Sunday, April 21, 2013

Sinner Man

Honestly, it's only a quirk of geography that keeps me from becoming a big, fat slob. Meaning, it's simply not convenient to find lots of sinful things to eat when one lives in the middle of the woods. True, I have made do with a handful of unsweetened chocolate chips or even a swig of maple syrup chugged straight out of the jug (oh, please, like you haven't?), and I intentionally don't bring things home from the store because I gorge--just can’t have 'em in the house. Especially with all those single-serving containers they have these days: a pint of ice cream, a 24-ounce bag of Peanut M&Ms, a box of a dozen donuts. So handy! My self-control at leaving things on the shelf at the store surprises me.

When I go in to the city, therefore, I tend to treat it Ike I'm on vacation and allow myself a little more leeway. I justify it by acknowledging I'm sampling things I can't get at home, so why not? But there times, like yesterday, when it seems I have no restraint at all. I try, but there’s little devil on my shoulder. He holds a rolling pin, not a pitch fork, and wears a toque over his horns, but, still, he’s a demon.

I passed a bakery in SoHo yesterday morning and thought I'd indulge in a cheese Danish. So good! A few blocks down the street, while I was still licking the powdered sugar from my fingers (no kidding!), I espied a sweet little patisserie across the street. Oh, just a coffee would be nice, I thought. I can sit there and read a bit. As you can see from the photo above, that was not to be. Fall From Grace Exhibit A: the crumbs of an almond croissant. So, so good! The java warn't too bad, neither.

Oh, well. An extra fifteen minutes on the treadmill this morning along with this confessional blog entry should be a start at atoning for my bakery sins. Sort of literary self-flagellation.

In the meantime, as long as we're discussing baked goods, here's a favorite recipe from my childhood. Cinnamon sugar muffins. It's from Mom's first cookbook (Betty Crocker, currently in my collection) when she got married and I remember her making them on medium-special occasions, because, although delicious, they're not fancy. I loved them when I was a kid and I still do. In the cookbook they're called French Breakfast Puffs. At Sweet Inspiration bakery in San Francisco they make a jumbo version called Dirt Bombs. Even as  kid I sensed they were somehow superior to your run-of-the-mill muffin, although I could never put my finger on why. I see now: while shaped like a muffin and baked like a muffin, they more resemble a cinnamon sugar cake donut, even with a bit of a crust. The bakery in SF dips the entire muffin in melted butter and rolls them in cinnamon and sugar, not just the tops. I have to confess I like them even more that way. Of course, you could dip a Styrofoam® ball in butter and roll it in cinnamon and sugar and I’d wolf it down, but still...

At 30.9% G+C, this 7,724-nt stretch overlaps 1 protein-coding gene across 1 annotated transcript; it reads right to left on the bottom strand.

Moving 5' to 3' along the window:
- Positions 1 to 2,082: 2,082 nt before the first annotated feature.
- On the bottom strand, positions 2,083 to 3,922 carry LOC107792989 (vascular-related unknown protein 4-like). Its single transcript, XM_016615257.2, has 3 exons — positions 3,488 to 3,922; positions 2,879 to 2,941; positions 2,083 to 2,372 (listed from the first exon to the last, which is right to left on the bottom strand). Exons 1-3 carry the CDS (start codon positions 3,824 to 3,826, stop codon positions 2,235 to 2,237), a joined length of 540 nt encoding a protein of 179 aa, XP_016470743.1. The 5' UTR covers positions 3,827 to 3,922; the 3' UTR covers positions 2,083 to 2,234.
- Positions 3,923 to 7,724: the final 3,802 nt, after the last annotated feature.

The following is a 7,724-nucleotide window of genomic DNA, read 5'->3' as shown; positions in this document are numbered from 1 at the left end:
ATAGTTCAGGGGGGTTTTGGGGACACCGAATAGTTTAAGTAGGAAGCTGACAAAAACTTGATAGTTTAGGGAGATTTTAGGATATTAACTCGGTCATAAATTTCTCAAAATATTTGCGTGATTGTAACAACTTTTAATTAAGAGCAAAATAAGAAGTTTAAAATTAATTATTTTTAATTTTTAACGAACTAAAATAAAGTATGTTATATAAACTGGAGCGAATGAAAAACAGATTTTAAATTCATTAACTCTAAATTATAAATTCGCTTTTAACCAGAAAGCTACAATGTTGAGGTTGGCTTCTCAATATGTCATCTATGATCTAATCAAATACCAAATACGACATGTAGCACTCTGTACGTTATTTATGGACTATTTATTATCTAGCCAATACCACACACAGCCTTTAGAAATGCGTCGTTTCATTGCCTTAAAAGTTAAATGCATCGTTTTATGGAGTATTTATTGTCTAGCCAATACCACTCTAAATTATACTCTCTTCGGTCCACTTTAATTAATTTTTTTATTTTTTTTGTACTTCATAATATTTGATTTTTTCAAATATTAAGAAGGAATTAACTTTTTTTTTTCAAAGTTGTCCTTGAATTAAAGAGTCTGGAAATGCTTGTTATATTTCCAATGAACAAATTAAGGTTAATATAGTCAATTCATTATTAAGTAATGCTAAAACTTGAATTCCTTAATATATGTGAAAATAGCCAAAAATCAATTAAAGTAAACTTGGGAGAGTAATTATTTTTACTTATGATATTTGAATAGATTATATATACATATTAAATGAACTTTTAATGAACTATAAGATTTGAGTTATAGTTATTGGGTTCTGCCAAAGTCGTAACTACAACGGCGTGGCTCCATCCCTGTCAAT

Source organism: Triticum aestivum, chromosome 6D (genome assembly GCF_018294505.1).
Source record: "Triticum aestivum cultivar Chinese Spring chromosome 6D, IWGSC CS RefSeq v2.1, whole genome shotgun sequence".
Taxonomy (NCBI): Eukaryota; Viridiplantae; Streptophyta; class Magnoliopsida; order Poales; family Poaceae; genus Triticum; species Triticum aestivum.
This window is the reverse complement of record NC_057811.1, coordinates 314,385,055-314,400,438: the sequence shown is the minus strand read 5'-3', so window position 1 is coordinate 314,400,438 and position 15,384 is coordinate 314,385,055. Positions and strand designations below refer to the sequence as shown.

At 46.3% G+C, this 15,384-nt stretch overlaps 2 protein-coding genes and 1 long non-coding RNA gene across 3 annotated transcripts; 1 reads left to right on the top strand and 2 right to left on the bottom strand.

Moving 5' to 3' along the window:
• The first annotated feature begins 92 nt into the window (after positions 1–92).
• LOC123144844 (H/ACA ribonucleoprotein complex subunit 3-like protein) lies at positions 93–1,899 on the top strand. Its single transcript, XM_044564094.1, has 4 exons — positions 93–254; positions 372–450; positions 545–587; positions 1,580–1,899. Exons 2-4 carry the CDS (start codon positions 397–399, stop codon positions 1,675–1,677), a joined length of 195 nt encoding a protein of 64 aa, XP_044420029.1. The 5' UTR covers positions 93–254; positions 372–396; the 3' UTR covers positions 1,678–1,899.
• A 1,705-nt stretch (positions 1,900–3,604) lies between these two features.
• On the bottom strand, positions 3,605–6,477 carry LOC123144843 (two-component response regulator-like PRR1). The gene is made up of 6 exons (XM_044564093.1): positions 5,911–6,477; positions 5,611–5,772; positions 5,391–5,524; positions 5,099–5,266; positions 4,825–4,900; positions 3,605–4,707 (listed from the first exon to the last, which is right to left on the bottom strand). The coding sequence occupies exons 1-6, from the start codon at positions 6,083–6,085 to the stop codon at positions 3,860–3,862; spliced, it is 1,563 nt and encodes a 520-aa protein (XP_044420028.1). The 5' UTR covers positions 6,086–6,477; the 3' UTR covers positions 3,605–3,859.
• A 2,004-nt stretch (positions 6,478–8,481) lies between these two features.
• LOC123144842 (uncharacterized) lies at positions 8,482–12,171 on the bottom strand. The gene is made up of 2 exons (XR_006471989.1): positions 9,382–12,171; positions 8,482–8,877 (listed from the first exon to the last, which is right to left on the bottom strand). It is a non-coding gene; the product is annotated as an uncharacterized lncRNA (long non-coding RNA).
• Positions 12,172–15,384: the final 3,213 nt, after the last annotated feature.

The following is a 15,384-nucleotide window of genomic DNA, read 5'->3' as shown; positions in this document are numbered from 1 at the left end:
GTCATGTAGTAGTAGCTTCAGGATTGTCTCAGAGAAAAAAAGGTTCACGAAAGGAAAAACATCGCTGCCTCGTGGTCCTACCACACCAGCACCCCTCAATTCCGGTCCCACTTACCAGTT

More than anything, it's the nutmeg that gives them a certain I don’t know what.

Here's the recipe, complete with the chatty little aside from the Betty Crocker editors.

French Breakfast Puffs
Like delicate, glorified doughnuts. Miss Exaline Beauregard of Ft. Lauderdale, Florida, said “Please try my mother’s recipe.”

Mix thoroughly...
1/3 cup soft shortening (part butter)
1/2 cup sugar
1 egg

Sift together...
1 1/2 cups sifted GOLD MEDAL flour
1 1/2 tsp. baking powder
1/3 tsp. salt
1/4 tsp nutmeg

Stir in alternately with...
1/2 cup milk

Fill greased muffin cups 2/3 full Bake until golden brown. Immediately dip crowns in...
6 tbsp. butter, melted
then in mixture of...
1/2 cup sugar
1 tsp. cinnamon

Serve hot.

Temperature: 350ยบ (mod. oven)
Time: Bake 20 to 25 min.
Amount: 12 med. muffins

1 comment:

  1. okay - that cookbook rocks - and contains the single best pancake recipe ever - which is even healthy.... Oatmeal buttermilk pancakes....